Published on July 7th, 2017 | by Steve Hanley0
No New Internal Combustion Engines In France After 2040
July 7th, 2017 by Steve Hanley
Originally published on Gas2.
Nicholas Hulot, the new environmental minister for France, has announced a 5-year plan that will lead to that country becoming carbon neutral by 2050. The plan is part of France’s commitment to the Paris climate accords. One feature of the proposal would prohibit the sale of all cars with internal combustion engines by the year 2040.
Au Revoir To Internal Combustion Engines
M. Hulot told reporters his government wants to maintain France’s “leadership” in addressing global warming and climate change policies. “We are announcing an end to the sale of petrol and diesel cars by 2040,” he said, calling the plan a “virtual revolution.” He added, “We want to demonstrate that fighting against climate change can lead to an improvement of French people’s daily lives.”
He acknowledged the timeline would be “tough” for French automakers to meet but suggested, “Our [car]makers have enough ideas in the drawer to nurture and bring about this promise … which is also a public health issue.” He called the plan a question of public health policy and called it “a way to fight against air pollution.”
When Hulot says French manufacturers are up to the challenge, he is correct. The Nissan LEAF and the Renault Zoe together account for almost a quarter of all the electric cars currently on the highways and byways of the world. Peugeot and Citroen are also heavily involved in bringing electric cars to market. The French plan includes subsidies for lower income families that will allow them to transition from the high-pollution carbon bombs they are driving today to the zero-emissions cars of the future.
Exponential Change Is Coming
David Bailey is an automotive industry expert at Aston University in the UK. He tells The Guardian, “The timescale involved here is sufficiently long term to be taken seriously. If enacted, it would send a very clear signal to manufacturers and consumers of the direction of travel and may accelerate a transition to electric cars.”
In a conversation with The Independent, ClientEarth CEO James Thornton remarked, “This is a huge statement of intent from the French government and an example of how we’re likely to see exponential change in the coming years as governments grapple with the necessary changes we have to make for air quality and our climate.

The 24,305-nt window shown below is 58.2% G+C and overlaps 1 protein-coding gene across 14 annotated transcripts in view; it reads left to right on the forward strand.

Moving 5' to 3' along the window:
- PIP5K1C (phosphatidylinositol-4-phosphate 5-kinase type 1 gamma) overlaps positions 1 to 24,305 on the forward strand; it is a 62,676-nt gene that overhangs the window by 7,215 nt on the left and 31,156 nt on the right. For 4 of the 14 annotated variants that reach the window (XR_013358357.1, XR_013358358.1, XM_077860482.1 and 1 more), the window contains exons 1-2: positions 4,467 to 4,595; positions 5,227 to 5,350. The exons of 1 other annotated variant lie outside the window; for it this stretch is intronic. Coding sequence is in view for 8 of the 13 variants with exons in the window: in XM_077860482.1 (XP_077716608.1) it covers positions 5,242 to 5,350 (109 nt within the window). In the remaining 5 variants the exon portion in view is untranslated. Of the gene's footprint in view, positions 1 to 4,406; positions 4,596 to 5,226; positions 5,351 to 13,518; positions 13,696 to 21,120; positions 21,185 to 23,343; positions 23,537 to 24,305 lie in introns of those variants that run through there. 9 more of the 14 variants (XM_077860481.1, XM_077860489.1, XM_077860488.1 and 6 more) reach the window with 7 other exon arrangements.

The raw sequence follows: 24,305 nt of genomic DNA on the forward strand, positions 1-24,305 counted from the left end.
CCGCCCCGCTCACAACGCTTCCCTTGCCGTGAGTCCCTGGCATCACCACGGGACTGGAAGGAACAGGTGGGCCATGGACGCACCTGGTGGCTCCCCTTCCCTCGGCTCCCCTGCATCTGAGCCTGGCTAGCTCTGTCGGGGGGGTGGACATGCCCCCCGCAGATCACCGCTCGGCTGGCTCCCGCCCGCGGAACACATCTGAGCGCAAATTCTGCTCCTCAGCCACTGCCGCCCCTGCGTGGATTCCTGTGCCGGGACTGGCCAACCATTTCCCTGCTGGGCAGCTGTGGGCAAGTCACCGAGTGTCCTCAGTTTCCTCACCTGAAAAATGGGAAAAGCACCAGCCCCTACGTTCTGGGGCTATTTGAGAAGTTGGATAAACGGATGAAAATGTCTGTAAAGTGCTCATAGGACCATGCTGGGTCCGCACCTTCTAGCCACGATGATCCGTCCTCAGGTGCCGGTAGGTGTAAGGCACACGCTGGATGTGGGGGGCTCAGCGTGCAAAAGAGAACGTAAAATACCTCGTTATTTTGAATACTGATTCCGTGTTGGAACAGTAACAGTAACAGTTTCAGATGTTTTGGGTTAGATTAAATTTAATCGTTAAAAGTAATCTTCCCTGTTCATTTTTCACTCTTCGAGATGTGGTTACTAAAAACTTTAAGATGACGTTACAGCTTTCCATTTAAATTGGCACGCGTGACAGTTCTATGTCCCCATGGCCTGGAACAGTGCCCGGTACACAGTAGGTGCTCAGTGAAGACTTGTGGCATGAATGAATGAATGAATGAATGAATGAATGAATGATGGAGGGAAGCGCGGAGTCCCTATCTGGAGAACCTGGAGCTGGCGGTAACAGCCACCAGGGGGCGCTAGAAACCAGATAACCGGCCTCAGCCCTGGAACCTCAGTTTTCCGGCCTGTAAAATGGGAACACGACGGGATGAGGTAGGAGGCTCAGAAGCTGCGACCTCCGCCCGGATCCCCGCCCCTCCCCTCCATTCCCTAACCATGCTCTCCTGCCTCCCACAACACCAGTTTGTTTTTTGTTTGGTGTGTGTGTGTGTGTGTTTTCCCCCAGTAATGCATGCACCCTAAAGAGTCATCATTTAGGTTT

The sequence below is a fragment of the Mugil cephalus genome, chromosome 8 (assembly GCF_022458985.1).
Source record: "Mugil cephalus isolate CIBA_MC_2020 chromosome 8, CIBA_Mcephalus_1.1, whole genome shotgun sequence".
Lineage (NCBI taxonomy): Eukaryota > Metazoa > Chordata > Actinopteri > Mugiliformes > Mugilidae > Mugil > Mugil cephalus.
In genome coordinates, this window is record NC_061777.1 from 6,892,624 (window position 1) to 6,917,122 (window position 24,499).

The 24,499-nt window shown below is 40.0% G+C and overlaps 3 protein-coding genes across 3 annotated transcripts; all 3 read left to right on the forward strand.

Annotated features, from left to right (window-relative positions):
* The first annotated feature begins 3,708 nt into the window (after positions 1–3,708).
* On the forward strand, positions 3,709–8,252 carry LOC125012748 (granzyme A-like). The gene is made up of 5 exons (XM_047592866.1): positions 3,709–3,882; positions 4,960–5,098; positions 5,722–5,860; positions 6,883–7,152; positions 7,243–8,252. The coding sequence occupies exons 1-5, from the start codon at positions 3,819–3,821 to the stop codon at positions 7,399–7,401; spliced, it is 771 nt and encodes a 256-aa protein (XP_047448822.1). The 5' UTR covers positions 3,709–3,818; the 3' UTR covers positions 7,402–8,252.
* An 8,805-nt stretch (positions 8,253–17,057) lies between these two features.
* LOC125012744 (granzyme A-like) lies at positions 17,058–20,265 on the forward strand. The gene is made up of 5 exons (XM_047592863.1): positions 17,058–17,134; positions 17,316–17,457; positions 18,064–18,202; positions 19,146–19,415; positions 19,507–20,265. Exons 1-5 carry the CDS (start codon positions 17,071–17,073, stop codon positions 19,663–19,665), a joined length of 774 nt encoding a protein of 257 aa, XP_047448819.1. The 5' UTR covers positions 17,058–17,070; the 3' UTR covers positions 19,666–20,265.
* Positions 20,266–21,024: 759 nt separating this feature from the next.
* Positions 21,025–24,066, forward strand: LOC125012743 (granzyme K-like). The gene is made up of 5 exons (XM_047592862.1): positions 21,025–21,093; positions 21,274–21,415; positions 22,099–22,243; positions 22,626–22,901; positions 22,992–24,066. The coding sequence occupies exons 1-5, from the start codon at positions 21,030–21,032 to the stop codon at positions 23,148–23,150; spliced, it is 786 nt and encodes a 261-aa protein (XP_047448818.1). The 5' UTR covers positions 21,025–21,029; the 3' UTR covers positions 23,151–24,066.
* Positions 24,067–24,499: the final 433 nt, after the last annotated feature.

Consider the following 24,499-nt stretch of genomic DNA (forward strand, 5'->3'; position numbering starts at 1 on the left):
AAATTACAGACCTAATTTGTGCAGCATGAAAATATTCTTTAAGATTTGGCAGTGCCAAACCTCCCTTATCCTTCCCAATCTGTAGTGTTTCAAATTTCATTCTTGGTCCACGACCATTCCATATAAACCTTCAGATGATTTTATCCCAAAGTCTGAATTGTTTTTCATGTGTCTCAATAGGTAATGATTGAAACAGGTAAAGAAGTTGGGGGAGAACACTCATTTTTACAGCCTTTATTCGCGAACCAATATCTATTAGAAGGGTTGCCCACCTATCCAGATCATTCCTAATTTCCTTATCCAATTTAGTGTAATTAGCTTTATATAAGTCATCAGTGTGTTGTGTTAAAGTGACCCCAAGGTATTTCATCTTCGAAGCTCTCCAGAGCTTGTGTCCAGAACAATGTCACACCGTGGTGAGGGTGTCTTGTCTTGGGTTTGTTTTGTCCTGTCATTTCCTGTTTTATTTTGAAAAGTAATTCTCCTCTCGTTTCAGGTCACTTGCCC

“Coming hot on the heels of Volvo’s announcement yesterday, the outlook for internal combustion engines is bleak. This is now clearly the direction of travel and industry players who are not on board will find themselves struggling before long. These moves should be heeded by other governments and industry, who need to act to protect us from air pollution in our towns and cities and help mitigate climate change.”
My wife was reminding me last night over dinner that it was just 3 years ago when I pointed out a Tesla on the highway and she asked, “What’s a Tesla?” The pace of change in the world of electric cars, while slower than some would prefer, is quite remarkable. Big changes are coming and they are coming fast.
The latest report from Bloomberg New Energy Finance claims cars without internal combustion engines will account for more than 50% of the global new car market by 2040. India is considering a ban on gasoline- and diesel-powered cars by 2030. Norway has its sights set on 2025 as a target for the end of gas/diesel car sales. Cities are getting in on the act, with London, Madrid, and Mexico City among many world cities considering banning conventional cars. China is perhaps pushing hardest for electric vehicles.
Leadership, Not Tweets
France is focusing on more than cars as it positions itself to be a world leader in emissions reduction. M. Hulot also announced his country intends to halt the importation of products such as palm oil and soya, both of which contribute to deforestation around the world, especially in the Amazon forest, Southeast Asia, and the Congo. Deforestation represents 10% of global greenhouse gas emissions, he said
He called it “schizophrenic” to encourage people and corporations to reduce their emissions while encouraging the destruction of millions of trees which actually absorb carbon dioxide as they grow. France will establish a network of “citizen panels” to come up with socially acceptable ways the country can meet its goals under the Paris climate accords. France also intends to stop approving new exploration permits for oil, natural gas, and coal beginning this fall.
While the US slinks into a corner, sucks it thumb, and worries about how to increase sales of large cars and light trucks with internal combustion engines, other countries are just saying no to the gospel according to Koch and making serious plans to address serious challenges. Their plans involve more than tweeting inanities all day every day.
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